The general feeling in the United States and Israel at this point is that this plan is “dead on arrival,” especially since the Palestinian leadership has already rejected it out of hand and refused to attend the summit in Bahrain.
Others, however, are more hopeful, and have clarified that, if nothing else, what has been touted as a new approach to the conflict may at least change the paradigm of thinking for the future. According to David Weinberg, vice president of the Jerusalem Institute for Strategic Studies, the Trump administration “is reversing a long-deleterious global dynamic regarding Israel and the Palestinians, thus transforming the Mideast diplomatic playing field.”
David Weinberg of the Jerusalem Institute for Security Studies: Trump Administration approach “reversing a long-deleterious global dynamic regarding Israel and the Palestinians.”
Recent events, such as Netanyahu’s visit to Oman and now this conference, demonstrate a clear departure from the decades-long commitment by Muslim nations to normalize relations with Israel only after its resolution with the Palestinians. Now, the winds are blowing in a new direction. The Persian Gulf states are trying to push the Palestinians since they believe the Palestinians are an obstacle to the regional alliance against Iran.
The conference, which will focus on the main economic issues facing the Palestinians, include infrastructure, industry, empowering citizens and governance reforms. This stage is expected to be followed with the Trump administration’s “Phase 2” diplomatic aspect of the peace plan. And if “Phase 1” is tricky to achieve, “Phase 2” will likely be even trickier.
‘A battle for the hearts and minds of Palestinians’
Eytan Gilboa, professor of international relations and international communication, and a senior research associate at the Begin-Sadat Center for Strategic Studies at Bar-Ilan University in Ramat Gan, told JNS that the Trump administration is dealing with a new momentum, which, starting with the summit in Bahrain, must be kept in motion.
“This is a battle for the hearts and minds of the Palestinians,” Gilboa said about the summit.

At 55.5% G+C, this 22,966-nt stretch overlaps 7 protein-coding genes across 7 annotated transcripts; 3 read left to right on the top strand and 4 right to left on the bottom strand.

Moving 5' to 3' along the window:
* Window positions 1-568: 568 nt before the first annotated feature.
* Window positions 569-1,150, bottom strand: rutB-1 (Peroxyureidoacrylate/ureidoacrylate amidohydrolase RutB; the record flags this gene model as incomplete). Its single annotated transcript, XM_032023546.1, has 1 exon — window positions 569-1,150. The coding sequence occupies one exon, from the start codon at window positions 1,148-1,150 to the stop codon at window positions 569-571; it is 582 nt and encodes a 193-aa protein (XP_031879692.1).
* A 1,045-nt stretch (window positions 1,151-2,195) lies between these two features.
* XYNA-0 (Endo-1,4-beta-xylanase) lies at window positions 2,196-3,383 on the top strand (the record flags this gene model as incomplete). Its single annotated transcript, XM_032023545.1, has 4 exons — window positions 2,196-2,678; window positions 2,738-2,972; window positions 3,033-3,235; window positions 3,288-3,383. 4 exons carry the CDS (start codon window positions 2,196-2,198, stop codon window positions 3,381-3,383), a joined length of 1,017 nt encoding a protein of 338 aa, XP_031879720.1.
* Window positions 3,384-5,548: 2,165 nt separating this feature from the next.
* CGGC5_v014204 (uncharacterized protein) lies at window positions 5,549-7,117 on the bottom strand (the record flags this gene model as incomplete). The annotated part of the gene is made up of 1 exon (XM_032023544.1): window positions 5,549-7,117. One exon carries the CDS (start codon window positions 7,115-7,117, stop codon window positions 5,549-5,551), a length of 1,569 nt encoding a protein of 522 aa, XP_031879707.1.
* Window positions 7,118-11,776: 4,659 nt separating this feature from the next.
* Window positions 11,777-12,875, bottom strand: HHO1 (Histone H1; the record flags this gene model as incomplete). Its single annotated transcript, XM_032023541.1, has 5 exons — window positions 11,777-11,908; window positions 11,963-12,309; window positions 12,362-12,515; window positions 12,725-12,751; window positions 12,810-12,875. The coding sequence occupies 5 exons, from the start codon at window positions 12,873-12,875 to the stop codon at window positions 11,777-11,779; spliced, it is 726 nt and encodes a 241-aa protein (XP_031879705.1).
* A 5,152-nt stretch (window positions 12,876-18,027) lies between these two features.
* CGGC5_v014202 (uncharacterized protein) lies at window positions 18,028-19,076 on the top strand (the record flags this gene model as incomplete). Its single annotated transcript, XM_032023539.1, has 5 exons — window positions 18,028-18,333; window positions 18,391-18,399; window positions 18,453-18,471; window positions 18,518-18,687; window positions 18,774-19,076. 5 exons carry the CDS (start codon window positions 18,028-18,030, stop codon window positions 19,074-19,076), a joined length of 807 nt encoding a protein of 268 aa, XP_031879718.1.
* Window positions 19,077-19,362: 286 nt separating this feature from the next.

Israeli academic Eytan Gilboa: Bahrain is part of “a battle for the hearts and minds of the Palestinians.”
“The central point,” he said, “is how to create pressure from the Palestinian people on their own leadership. This will not be easy since they have been brainwashed by their leadership.”
Gilboa pointed out that the Palestinian leadership has shown many times that it doesn’t want a resolution. “They are not interested in peace agreements. They are not interested in economic benefits,” he added.
The question, according to Gilboa, is how to use economic benefits to change the main course of action that has dominated the Palestinian approach to negotiations. “The whole idea of the Trump administration is to break the hedge in two ways. One is between the Palestinian leadership and the people. The other is between the Palestinian leadership and the Arab world.”
For Gilboa, the basic assumption is that it will be “very difficult” for the Trump administration to go beyond the conference itself. To fully succeed, the second phase will need the momentum created by a successful first phase in Bahrain. The administration cannot afford too much time between the two phases.
The question is what comes next? If too much time passes, whatever successes emerge from Bahrain will lose momentum if the second phase of peacemaking cannot get off the ground. One of the conditions for the second phase to succeed is having a stable Israeli government in place.
So for Gilboa, the link between the first and second phases is weak since a lot could go wrong in between.
To ensure that the process keeps churning, the Trump administration appears to have taken steps to demonstrate to the Palestinians that if they dawdle, they will only stand to lose and will weaken their own negotiating stance.
Weinberg made this point when he said, “by asserting the law of diminishing returns (i.e., that Arabs who refuse to make peace with Israel lose rights and assets as time goes forward; see American recognition of Israel’s sovereignty in the Golan), the administration is telling the Palestinians: The aspects of sovereignty in some parts of Judea and Samaria that might be available now to the Palestinian Authority in a deal with Israel won’t necessarily be obtainable in several years’ time. Nor will the potential economic benefits.”
“Skip Bahrain if you want,” Weinberg warned the Palestinians, “but suffer the consequences.”
How Bahrain Conference can lead to peace
By Shoshana Bryen
San Diego Jewish World., June 5, 2019
The return of Israel to election mode is no reason to change the Trump administration’s plans for the U.S.-led economic conference set for Bahrain in late June. The Palestinian decision to boycott the meeting certainly is no reason to change — or cancel — it. It needs only a few tweaks to emerge as a potentially dramatic event in the history of Middle East “peacemaking.”